Digby D. Macdonald is a native of New Zealand, a naturalized US citizen, and is a Professor in Residence (semi-retired) in the Departments of Nuclear Engineering and Materials Science and Engineering at the University of California at Berkeley. He holds B.Sc. and M.Sc. degrees from the University of Auckland and a Ph. D. from the University of Calgary (1969), all in Chemistry.
He specializes in the growth and point defect structures of thin oxide films on metal surfaces under extreme environmental conditions and developed the Point Defect Model for describing the physico-electrochemistry of such systems. He has also developed the modern theory of stress corrosion cracking, corrosion fatigue, and pitting corrosion in terms of the deterministic Coupled Environment Models and is a pioneer in the modern form of Electrochemical Impedance Spectroscopy.
One of his major activities has been the modeling of the electrochemical and corrosion properties of structural materials in the coolant circuits of operating, water-cooled nuclear power reactors and recently modeled for DOE the coolant circuit of the ITER that is currently being built in Cadarache, France. ITER is the World’s first fusion technology demonstration reactor. He has also contributed to developing the science base for the disposal of High-Level Nuclear Waste in the US (Yucca Mountain), Belgium, and Sweden.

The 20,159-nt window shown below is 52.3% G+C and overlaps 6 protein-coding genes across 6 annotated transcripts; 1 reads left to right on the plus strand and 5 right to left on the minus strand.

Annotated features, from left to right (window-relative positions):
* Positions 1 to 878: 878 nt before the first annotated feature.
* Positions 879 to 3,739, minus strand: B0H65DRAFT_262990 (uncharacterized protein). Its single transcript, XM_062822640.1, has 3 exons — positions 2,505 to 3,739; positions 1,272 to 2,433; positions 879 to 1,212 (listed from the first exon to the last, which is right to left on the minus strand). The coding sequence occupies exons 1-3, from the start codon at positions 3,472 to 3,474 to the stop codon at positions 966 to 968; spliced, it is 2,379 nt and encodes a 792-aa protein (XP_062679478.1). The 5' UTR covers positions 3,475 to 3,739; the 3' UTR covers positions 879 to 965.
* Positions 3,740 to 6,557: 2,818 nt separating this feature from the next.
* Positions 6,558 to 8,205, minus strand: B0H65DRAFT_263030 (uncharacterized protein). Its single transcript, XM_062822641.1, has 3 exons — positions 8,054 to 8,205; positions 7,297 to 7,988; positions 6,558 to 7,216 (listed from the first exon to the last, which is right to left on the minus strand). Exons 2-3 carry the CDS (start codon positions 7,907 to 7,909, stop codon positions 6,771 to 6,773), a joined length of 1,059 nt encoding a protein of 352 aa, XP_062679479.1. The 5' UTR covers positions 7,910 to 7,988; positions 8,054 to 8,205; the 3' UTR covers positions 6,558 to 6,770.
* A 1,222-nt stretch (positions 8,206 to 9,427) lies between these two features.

Recently, he examined the ice-core data from Greenland and Antarctica and concluded that the relationship proposed in the Anthropogenic Global Warming Hypothesis that atmospheric CO2 is responsible for global warming violates the Causality Principle and hence lacks a valid scientific basis because the excursion in temperature precedes the excursion in the concentration of CO2.
Prof. Macdonald has published more than 1000 papers in peer-reviewed journals and conference proceedings and has published four books. He is a Fellow of the Royal Society of Canada, the Royal Society of New Zealand (the “National Academies” of those countries) and is a Member of the EU Academy of Sciences. He enjoys a H-index of 71 and his papers have been cited over 16,167 times.